Department Chair/Professor, Anthropologykruczehf@potsdam.edu
PhD 2007, Syracuse University
ANTH 106 Ancient People and Places
ANTH 195 Archaeology of New York State
ANTH 204 Archaeology
ANTH 359 African American Archaeology
ANTH 362 Historical Archaeology
ANTH 410 Advanced Archaeological Research
ANTH 417 Archaeological Procedures
Research interests: Northeast historical archaeology; African American archaeology; cultural identity; religion, social reform; public education
Associate Professor, Biological Anthropologymalitnr@potsdam.edu
Education: B.A. 1995, The University of Nairobi, Kenya M.A. 2002, State University of New York at Binghamton Ph.D. 2009, State University of New York at Binghamton Research Inclination:
Evolution of Homo erectus, Homo heidelbergensis, Biology of Modern Skeletal Populations, Miocene Primates, Paleoenvironments, Vertebrate Paleontology, Human DiseasesAreas of Teaching Interest:
Paleoanthropology, Evolutionary Theory, Human Skeletal Biology, Forensic Anthropology, Archaeology of Death, Research Methods in Anthropology, Introduction to Anthropology, Introduction to Physical Anthropology, Human Violence
Current Teaching Load:
My current research interests focus on the study and evolution of Homo erectus. These studies employ morphometric methods in understanding the biology and variability among these defunct hominins. I am also presently reevaluating the mandibular and dental morphology on Middle Pleistocene hominins from Kapthurin, Baringo, in the Rift Valley of Kenya. My study on teeth focuses on the evaluation and comparison of dental cusp areas of these Middle Pleistocene hominins with other contemporaneous groups from Africa and elsewhere. Besides these commitments, I am also involved in a collaborative effort that seeks to comprehensively describe and evaluate the status of the Olorgesailie Homo erectus. I expand my research interests to include terminal Pleistocene hominins with an entry point to this important time period offered by a specimen that my team excavated in 2004 from a new locality in Buffalo Springs in Samburu, Kenya .The Sumburu site is composed of both palaeontological and archaeological artifacts, and will contribute in answering questions regarding the origins of modern human as well as their dispersal and behavioral ecology. The Sumburu hominin maybe of Later Pleistocene age and is coming at a location that is many miles south of Lake Turkana. I am in the process of collecting morphometric data on contemporaneous modern human specimens available for study and comparison with the Samburu hominin. Further fieldwork in Samburu is also underway. Current students in the department are involved in some aspects of these research projects.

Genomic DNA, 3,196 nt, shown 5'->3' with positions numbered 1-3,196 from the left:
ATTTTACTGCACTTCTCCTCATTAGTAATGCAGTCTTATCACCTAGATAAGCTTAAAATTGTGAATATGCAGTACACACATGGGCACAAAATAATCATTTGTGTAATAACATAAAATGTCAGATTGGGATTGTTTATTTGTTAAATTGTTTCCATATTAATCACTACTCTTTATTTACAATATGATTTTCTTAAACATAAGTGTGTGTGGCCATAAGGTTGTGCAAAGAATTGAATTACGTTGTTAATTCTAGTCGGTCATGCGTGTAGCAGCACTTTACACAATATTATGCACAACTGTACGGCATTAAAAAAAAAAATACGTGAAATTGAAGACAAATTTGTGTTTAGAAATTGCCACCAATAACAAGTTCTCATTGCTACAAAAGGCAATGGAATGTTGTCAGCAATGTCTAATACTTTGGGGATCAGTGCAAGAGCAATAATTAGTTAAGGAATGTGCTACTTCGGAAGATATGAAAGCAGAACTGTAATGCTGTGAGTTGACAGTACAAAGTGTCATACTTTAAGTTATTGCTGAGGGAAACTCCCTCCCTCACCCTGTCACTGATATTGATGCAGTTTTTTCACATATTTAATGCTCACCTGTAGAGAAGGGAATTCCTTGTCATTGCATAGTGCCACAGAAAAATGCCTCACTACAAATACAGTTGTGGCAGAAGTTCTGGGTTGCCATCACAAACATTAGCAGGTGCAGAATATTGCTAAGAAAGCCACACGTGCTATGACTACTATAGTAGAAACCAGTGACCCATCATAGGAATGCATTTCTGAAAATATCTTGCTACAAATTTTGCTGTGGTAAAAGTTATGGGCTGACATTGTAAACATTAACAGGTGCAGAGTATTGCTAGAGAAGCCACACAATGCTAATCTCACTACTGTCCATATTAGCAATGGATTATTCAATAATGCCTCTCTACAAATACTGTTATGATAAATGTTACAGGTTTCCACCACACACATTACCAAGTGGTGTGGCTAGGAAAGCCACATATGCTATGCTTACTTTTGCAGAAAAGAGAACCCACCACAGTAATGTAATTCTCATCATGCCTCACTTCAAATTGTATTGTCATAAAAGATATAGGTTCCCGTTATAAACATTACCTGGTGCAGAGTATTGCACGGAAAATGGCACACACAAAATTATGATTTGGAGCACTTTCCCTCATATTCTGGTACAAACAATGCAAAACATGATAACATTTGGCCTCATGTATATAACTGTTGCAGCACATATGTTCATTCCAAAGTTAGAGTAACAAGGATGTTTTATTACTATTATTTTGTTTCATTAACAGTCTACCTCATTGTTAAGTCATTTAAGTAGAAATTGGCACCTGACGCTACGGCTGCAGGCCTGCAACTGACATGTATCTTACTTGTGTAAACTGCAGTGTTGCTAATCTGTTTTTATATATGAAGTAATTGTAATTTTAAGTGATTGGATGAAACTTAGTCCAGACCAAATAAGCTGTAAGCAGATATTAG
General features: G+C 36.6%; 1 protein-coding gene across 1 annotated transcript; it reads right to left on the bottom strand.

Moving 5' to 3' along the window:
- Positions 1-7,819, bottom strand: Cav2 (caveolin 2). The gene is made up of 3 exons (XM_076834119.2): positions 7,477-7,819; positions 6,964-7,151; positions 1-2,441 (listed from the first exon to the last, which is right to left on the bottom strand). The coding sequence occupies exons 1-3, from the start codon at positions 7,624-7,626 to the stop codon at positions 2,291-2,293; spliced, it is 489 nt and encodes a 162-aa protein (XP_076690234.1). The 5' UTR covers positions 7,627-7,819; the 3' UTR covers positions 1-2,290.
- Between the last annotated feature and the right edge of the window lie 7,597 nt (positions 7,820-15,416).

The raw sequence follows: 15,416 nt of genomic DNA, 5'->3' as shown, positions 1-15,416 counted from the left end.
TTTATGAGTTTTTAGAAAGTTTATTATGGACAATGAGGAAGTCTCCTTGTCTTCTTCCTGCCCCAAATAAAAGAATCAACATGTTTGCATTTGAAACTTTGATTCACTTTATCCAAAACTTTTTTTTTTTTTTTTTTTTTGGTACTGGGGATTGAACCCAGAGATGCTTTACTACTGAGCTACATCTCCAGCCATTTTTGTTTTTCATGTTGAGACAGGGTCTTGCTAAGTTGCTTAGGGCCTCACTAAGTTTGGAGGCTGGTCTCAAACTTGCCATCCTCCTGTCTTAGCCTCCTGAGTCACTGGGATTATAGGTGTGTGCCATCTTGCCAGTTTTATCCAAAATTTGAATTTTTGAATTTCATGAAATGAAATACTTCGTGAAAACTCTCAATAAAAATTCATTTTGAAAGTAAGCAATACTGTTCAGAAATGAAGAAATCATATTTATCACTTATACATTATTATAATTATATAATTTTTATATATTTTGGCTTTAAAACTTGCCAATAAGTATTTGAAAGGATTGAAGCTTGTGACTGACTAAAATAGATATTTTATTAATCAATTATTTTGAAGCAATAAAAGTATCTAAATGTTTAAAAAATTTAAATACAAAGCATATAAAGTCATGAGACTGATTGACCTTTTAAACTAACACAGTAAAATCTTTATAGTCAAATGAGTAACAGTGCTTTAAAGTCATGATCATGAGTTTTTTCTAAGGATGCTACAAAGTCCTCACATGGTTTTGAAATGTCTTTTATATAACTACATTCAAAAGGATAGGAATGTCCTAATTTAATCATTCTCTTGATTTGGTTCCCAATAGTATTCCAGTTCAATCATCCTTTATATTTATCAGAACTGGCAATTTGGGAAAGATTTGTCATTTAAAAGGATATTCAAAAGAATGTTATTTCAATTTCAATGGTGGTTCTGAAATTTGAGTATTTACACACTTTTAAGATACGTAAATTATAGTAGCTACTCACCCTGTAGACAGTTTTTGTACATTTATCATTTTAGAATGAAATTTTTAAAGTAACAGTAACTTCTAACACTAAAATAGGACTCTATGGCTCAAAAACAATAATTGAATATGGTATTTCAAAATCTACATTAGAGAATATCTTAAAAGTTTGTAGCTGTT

Associate Professor, Cultural Anthropology and Museum Studiesperkinmb@potsdam.edu
Ph.D. 2000, Oxford University
ANTH 202 Cultural Anthropology
ANTH 270 Museum Studies
ANTH 470 Museum Internship/Tutorial
ANTH 358 Cross-Cultural Approach to Art
ANTH 320 Museum Archives & Exhibit
ANTH 140 World Art & Culture
ANTH 371 Anthropology of China
ARTH 395 Art & Culture in China
Research interests: Asian art, museums, Native Americans
Associate Professor, Linguistic Anthropologyrodrigl@potsdam.edu View CV
Ph.D. 2014, University of Virginia
I am a linguistic anthropologist with an interest in linguistic relativity, the anthropology of time, spontaneous gesture, and discourse analysis. My work explores the relationship between grammatical categories and cognition, and how the language that we speak may influence thought patterns and worldview.
My research focuses on the multi-modal analysis of conversation and discourse in a variety of cultural and linguistic contexts; I have conducted ethnographic fieldwork in Quito (Ecuador), Madrid (Spain), Chiapas (Mexico), and Dallas (United States). Lately, I have become interested in politicians' gestures and their relationship to political discourse. Some of my latest research examines gesture-speech mismatches in political discourse and the effects of deception in speech-accompanying gestures.
I welcome inquiries from students and colleagues interested in linguistic anthropology.
Rodríguez, Lydia. 2022. "Dickens in Chol." Language and Cognition. Issue: Time in language and Cognition: Understudied Venues. Heng Li and Julio Santiago, eds. 14: 2, 303-331. doi:10.1017/langcog.2022.1
Rodríguez, Lydia. 2021. "Los lenguajes del pensamiento." Revista de Antropología Iberoamericana (Journal of Iberoamerican Anthropology) 2021, 16, 1: 61-87. AIBR AWARD TO THE BEST ARTICLE IN IBEROAMERICAN ANTHROPOLOGY.
Rodríguez, Lydia. 2019a. "Time is not a line. Temporal co-speech gestures in Chol Mayan".
Journal of Pragmatics. 151 (2019): 1-17
Rodríguez, Lydia and Sergio López. 2019b. "Performing Healing: Repetition, Frequency, and Meaning Response in a Chol Maya Healing Ritual." In Anthropology of Consciousness, Vol. 30, Issue 1, pp. 42-63. TOP DOWNLOADED ARTICLE IN ANTHROPOLOGY OF CONSCIOUSNESS DURING ITS FIRST 12 MONTHS OF PUBLICATION
Rodríguez, Lydia and Sergio López. 2019c. "The crossroads of time". In The Culture of Invention in the Americas. P. Pitarch. and J.A. Kelly, eds. 158-184. Sean Kingston.
Rodríguez, Lydia. 2016. "From Discourse to Thought: An Ethnopoetic Analysis of a Chol Mayan Folktale" Signs and Society 4 (2): 278-231. University of Chicago Press.
Rodríguez, Lydia. 2013. "Repetición y paralelismo en una ceremonia de pedida matrimonial Chol" In Entre Diversidades, 1: 121-147. Universidad Autónoma de Chiapas.
Courses at SUNY Potsdam:
Ph.D. 2004, Pennsylvania State University
ANTA 106 Ancient People and Places
ANTP 495 Dental Anthropology
ANTA 417 Archaeological Procedures
ANTH 111 Introduction to Anthropology
ANTC 202 Cultural Anthropology
GEOG 350 World & US Geography
GEOG 360 Introduction to Social Geography
Research interests: European prehistory, bioarchaeology, dental anthropology